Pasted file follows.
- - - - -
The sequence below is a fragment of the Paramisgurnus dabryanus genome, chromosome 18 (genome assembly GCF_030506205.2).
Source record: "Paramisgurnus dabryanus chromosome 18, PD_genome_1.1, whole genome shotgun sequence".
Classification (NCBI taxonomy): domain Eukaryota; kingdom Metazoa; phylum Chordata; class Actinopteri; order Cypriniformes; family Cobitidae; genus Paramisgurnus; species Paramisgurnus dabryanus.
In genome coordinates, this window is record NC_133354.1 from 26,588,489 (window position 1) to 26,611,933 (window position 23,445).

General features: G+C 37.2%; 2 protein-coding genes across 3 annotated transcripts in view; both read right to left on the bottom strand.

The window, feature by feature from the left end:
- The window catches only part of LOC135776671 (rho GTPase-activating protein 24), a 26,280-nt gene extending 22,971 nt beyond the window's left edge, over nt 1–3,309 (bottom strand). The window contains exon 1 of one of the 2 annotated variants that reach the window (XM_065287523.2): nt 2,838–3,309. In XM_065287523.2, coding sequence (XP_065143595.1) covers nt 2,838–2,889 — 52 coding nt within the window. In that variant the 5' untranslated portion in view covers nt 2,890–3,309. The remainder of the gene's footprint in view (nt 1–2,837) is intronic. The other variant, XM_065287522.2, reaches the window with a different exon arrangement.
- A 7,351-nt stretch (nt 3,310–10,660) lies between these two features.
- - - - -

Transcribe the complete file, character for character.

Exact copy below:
The sequence below is a fragment of the Paramisgurnus dabryanus genome, chromosome 18 (genome assembly GCF_030506205.2).
Source record: "Paramisgurnus dabryanus chromosome 18, PD_genome_1.1, whole genome shotgun sequence".
Classification (NCBI taxonomy): domain Eukaryota; kingdom Metazoa; phylum Chordata; class Actinopteri; order Cypriniformes; family Cobitidae; genus Paramisgurnus; species Paramisgurnus dabryanus.
In genome coordinates, this window is record NC_133354.1 from 26,588,489 (window position 1) to 26,611,933 (window position 23,445).

General features: G+C 37.2%; 2 protein-coding genes across 3 annotated transcripts in view; both read right to left on the bottom strand.

The window, feature by feature from the left end:
- The window catches only part of LOC135776671 (rho GTPase-activating protein 24), a 26,280-nt gene extending 22,971 nt beyond the window's left edge, over nt 1–3,309 (bottom strand). The window contains exon 1 of one of the 2 annotated variants that reach the window (XM_065287523.2): nt 2,838–3,309. In XM_065287523.2, coding sequence (XP_065143595.1) covers nt 2,838–2,889 — 52 coding nt within the window. In that variant the 5' untranslated portion in view covers nt 2,890–3,309. The remainder of the gene's footprint in view (nt 1–2,837) is intronic. The other variant, XM_065287522.2, reaches the window with a different exon arrangement.
- A 7,351-nt stretch (nt 3,310–10,660) lies between these two features.